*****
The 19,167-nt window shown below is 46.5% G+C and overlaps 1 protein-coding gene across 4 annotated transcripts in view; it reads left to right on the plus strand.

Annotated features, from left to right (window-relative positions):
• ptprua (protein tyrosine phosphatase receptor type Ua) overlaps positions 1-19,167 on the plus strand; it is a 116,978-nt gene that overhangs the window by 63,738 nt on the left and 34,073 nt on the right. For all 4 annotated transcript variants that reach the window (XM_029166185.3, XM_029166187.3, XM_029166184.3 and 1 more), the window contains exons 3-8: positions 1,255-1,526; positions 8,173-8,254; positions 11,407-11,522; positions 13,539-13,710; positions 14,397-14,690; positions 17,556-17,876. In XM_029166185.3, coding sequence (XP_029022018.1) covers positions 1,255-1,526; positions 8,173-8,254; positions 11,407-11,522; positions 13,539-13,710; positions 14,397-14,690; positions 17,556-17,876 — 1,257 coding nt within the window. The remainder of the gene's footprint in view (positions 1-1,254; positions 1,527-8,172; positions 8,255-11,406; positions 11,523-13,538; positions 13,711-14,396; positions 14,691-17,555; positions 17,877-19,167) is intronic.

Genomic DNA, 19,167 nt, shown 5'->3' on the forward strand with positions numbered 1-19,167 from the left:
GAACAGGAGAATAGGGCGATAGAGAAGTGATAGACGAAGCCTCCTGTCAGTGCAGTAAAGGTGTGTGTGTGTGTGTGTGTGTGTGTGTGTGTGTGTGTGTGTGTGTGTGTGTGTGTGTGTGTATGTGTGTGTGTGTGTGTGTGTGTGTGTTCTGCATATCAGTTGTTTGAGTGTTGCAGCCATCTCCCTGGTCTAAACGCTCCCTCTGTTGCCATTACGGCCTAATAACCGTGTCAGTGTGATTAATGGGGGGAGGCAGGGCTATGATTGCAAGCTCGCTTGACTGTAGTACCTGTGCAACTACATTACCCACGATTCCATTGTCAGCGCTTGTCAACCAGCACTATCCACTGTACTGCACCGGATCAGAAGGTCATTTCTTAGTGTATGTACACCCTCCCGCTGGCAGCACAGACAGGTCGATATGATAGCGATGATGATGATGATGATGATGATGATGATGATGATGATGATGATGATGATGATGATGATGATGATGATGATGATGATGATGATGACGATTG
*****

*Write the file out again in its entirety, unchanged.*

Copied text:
The 19,167-nt window shown below is 46.5% G+C and overlaps 1 protein-coding gene across 4 annotated transcripts in view; it reads left to right on the plus strand.

Annotated features, from left to right (window-relative positions):
• ptprua (protein tyrosine phosphatase receptor type Ua) overlaps positions 1-19,167 on the plus strand; it is a 116,978-nt gene that overhangs the window by 63,738 nt on the left and 34,073 nt on the right. For all 4 annotated transcript variants that reach the window (XM_029166185.3, XM_029166187.3, XM_029166184.3 and 1 more), the window contains exons 3-8: positions 1,255-1,526; positions 8,173-8,254; positions 11,407-11,522; positions 13,539-13,710; positions 14,397-14,690; positions 17,556-17,876. In XM_029166185.3, coding sequence (XP_029022018.1) covers positions 1,255-1,526; positions 8,173-8,254; positions 11,407-11,522; positions 13,539-13,710; positions 14,397-14,690; positions 17,556-17,876 — 1,257 coding nt within the window. The remainder of the gene's footprint in view (positions 1-1,254; positions 1,527-8,172; positions 8,255-11,406; positions 11,523-13,538; positions 13,711-14,396; positions 14,691-17,555; positions 17,877-19,167) is intronic.

Genomic DNA, 19,167 nt, shown 5'->3' on the forward strand with positions numbered 1-19,167 from the left:
GAACAGGAGAATAGGGCGATAGAGAAGTGATAGACGAAGCCTCCTGTCAGTGCAGTAAAGGTGTGTGTGTGTGTGTGTGTGTGTGTGTGTGTGTGTGTGTGTGTGTGTGTGTGTGTGTGTGTATGTGTGTGTGTGTGTGTGTGTGTGTGTTCTGCATATCAGTTGTTTGAGTGTTGCAGCCATCTCCCTGGTCTAAACGCTCCCTCTGTTGCCATTACGGCCTAATAACCGTGTCAGTGTGATTAATGGGGGGAGGCAGGGCTATGATTGCAAGCTCGCTTGACTGTAGTACCTGTGCAACTACATTACCCACGATTCCATTGTCAGCGCTTGTCAACCAGCACTATCCACTGTACTGCACCGGATCAGAAGGTCATTTCTTAGTGTATGTACACCCTCCCGCTGGCAGCACAGACAGGTCGATATGATAGCGATGATGATGATGATGATGATGATGATGATGATGATGATGATGATGATGATGATGATGATGATGATGATGATGATGATGATGATGACGATTG